Joshua Russell Archive

Where have all the voters gone?

November 4, 2016 Joshua Russell

By Joshua Russell When the U.S. holds their 2016 election next week, many people will be unable to vote. Unlike most countries, many felons in the United States are stripped of their right to vote. An estimated 6.1 million people are currently banned from voting due to their criminal history–people who otherwise would be allowed to express their voice and participate in the political process. While the sheer number of people who are not allowed to vote is astonishing, even more disconcerting is who these people are. Disenfranchised voters are not spread evenly across the United States. Many states do […]

Make your voice heard this election season

September 2, 2016 Joshua Russell

As Election Day approaches in the U.S., many people have expressed dissatisfaction with all of the candidates on the ballot. While this sentiment is mostly centered on the presidential race here, it can also be found regarding candidates for state and local offices. Some may ask if there is any point in voting. Why should we engage with public officials who we feel do not represent us well? In the Bible, 1 Timothy 2:2 reminds us to pray for our leaders, and many of us do. However, we have the ability to do more than pray for the men and […]

Locking up children is not the solution

April 29, 2016 Joshua Russell

The United States has become infamous for having the largest prison population in the world. Our “justice” system is, in reality, unjust. Many of these injustices start with how young people are treated. Crimes committed by juveniles are overwhelmingly non-violent, and overall juvenile crime has actually declined over the past decade. Despite this, our country continues to operate a system that too often treats children as adults, and imprisons far too many children overall. Roughly 500,000 juveniles enter or are a part of the criminal justice system each year, and 200,000 will enter the adult system. On any given day, […]

Race and mass incarceration

January 19, 2016 Joshua Russell

Race and mass incarceration By Joshua Russell There are a plethora of injustices that need to be reformed in the U.S. criminal justice system. From harsh mandatory minimums to the many restrictions that are placed on people after their return from prison, reforms are desperately needed at every level. But it would be foolish and dangerous to undertake these reforms without considering the racial element of mass incarceration. White men in this country stand a 1 in 17 chance of going to prison during their lifetime, while for African-American men the rate is an astounding 1 in 3. Why are […]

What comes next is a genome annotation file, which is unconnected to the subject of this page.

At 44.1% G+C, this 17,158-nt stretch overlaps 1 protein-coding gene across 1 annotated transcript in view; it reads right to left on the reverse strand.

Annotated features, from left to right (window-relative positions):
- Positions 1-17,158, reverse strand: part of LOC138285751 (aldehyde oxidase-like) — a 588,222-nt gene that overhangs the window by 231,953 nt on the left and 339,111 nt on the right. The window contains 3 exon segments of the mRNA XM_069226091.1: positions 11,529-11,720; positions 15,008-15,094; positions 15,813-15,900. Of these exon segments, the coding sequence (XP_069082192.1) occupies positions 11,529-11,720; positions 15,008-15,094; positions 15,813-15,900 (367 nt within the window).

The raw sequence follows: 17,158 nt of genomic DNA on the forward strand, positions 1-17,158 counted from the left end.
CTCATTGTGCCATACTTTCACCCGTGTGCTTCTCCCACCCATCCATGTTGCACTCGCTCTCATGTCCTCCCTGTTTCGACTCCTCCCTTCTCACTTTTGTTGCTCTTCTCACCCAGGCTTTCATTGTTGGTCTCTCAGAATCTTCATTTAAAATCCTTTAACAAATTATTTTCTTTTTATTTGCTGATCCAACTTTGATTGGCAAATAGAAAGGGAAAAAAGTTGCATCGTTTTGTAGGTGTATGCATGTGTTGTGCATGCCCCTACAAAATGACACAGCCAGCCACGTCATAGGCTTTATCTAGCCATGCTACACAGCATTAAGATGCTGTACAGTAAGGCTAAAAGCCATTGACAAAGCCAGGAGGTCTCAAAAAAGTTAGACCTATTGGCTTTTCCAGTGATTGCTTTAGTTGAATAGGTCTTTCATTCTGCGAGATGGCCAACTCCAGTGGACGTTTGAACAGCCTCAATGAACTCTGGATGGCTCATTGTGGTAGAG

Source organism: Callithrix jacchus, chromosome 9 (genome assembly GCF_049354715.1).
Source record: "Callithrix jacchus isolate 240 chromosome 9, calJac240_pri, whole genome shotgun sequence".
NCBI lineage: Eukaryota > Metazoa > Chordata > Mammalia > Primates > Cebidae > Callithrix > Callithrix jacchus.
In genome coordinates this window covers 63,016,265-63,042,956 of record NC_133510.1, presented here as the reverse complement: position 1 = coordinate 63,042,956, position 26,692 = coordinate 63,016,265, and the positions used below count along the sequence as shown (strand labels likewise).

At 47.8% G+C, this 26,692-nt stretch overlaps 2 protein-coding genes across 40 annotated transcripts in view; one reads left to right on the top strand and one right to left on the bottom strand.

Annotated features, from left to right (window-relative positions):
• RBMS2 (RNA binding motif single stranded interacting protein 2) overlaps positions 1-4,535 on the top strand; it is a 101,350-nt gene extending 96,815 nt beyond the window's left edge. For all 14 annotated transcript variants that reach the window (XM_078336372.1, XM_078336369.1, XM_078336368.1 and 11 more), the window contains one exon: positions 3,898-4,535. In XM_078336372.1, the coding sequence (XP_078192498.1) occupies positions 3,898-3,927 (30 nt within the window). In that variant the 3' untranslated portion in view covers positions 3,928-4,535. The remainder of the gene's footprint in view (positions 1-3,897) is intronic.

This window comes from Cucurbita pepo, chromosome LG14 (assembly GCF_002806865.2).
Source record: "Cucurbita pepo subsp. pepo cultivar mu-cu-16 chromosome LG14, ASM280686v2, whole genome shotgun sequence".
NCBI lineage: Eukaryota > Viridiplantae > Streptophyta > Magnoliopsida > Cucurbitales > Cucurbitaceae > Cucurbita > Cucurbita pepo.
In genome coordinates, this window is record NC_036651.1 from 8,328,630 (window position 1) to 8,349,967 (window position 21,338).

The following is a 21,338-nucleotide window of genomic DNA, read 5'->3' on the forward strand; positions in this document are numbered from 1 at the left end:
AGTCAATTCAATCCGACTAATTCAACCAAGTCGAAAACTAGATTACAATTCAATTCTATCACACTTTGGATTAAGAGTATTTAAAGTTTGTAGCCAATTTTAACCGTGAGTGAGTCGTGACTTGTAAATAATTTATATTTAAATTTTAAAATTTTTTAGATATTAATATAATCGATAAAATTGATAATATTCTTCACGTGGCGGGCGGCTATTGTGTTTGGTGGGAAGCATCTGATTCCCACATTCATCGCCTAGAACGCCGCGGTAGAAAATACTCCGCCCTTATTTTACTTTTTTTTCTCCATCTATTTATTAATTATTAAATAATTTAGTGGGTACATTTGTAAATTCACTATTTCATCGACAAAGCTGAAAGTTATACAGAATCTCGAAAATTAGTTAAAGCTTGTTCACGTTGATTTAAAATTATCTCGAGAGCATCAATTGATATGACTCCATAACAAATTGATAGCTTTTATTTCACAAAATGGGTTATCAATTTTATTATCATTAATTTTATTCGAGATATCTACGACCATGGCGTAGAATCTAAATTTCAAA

A question of priorities

October 19, 2015 Joshua Russell

By Joshua Russell How a country spends its money says a great deal about the direction it is going, the values it embraces, and which citizens are exercising the greatest influence. One way to determine a country’s priorities is to examine how it spends its money. In the United States, one of the largest and longest-standing budget priorities is the military. U.S. military spending is projected to come close to $600 billion in the 2015 fiscal year, which is by far the most of any country in the world. The United States spends almost three times more than China, the second-highest […]

Profiting from prisons

September 1, 2015 Joshua Russell

By Joshua Russell The United States considers itself to be a leader in many areas. One of the areas that we lead in, however, is a shameful one. The United States incarcerates more people (currently 2.2 million) at a higher rate than any other country in the world. Misguided policies and laws, including mandatory minimum sentences, are one of the main reasons for this high incarceration rate. The past few decades have seen an unprecedented growth in the prison population in this country, followed by a huge growth in prison construction. This led to the development of private, for-profit prisons. […]

Mapping racism

May 15, 2015 Joshua Russell

By Joshua Russell A recent article in the Washington Post showed a map of “the most racist parts” of the United States. This map was determined by data from Google, who had tracked the frequency of searches for a particular racial slur in media markets across the country. Markets that had a higher search rate were classified as more racist than those that had a lower search rate. The map classified Baltimore as less racist than average. If this methodology is taken at face value, then apparently the recent protests over the death of Freddie Gray were mistaken. In reality, […]